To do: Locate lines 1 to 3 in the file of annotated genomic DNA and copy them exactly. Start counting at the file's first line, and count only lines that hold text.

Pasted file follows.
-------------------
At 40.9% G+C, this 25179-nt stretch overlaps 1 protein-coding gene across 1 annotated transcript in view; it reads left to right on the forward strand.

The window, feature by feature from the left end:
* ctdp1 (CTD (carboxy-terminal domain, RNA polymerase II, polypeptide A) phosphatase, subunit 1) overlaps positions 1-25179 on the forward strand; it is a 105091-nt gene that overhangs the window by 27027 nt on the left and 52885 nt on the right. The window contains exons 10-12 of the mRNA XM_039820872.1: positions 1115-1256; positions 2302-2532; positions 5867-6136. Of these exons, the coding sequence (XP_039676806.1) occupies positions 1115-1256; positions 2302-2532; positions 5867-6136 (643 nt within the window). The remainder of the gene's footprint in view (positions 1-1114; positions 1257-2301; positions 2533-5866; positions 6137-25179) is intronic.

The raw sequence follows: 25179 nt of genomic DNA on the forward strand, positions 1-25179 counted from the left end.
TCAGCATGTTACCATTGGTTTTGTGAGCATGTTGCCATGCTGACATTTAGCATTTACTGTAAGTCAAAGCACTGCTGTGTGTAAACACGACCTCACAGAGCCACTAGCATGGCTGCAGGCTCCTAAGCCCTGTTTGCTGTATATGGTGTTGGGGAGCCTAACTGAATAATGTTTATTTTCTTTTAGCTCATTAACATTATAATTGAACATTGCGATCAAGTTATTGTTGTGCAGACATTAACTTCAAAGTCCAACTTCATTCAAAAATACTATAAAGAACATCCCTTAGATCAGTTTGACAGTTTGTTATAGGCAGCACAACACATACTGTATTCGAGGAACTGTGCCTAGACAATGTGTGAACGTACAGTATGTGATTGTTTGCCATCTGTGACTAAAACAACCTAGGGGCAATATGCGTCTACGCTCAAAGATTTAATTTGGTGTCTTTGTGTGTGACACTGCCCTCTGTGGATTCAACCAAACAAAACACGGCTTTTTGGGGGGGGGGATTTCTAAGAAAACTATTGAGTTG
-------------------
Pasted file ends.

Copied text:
At 40.9% G+C, this 25179-nt stretch overlaps 1 protein-coding gene across 1 annotated transcript in view; it reads left to right on the forward strand.

The window, feature by feature from the left end:
* ctdp1 (CTD (carboxy-terminal domain, RNA polymerase II, polypeptide A) phosphatase, subunit 1) overlaps positions 1-25179 on the forward strand; it is a 105091-nt gene that overhangs the window by 27027 nt on the left and 52885 nt on the right. The window contains exons 10-12 of the mRNA XM_039820872.1: positions 1115-1256; positions 2302-2532; positions 5867-6136. Of these exons, the coding sequence (XP_039676806.1) occupies positions 1115-1256; positions 2302-2532; positions 5867-6136 (643 nt within the window). The remainder of the gene's footprint in view (positions 1-1114; positions 1257-2301; positions 2533-5866; positions 6137-25179) is intronic.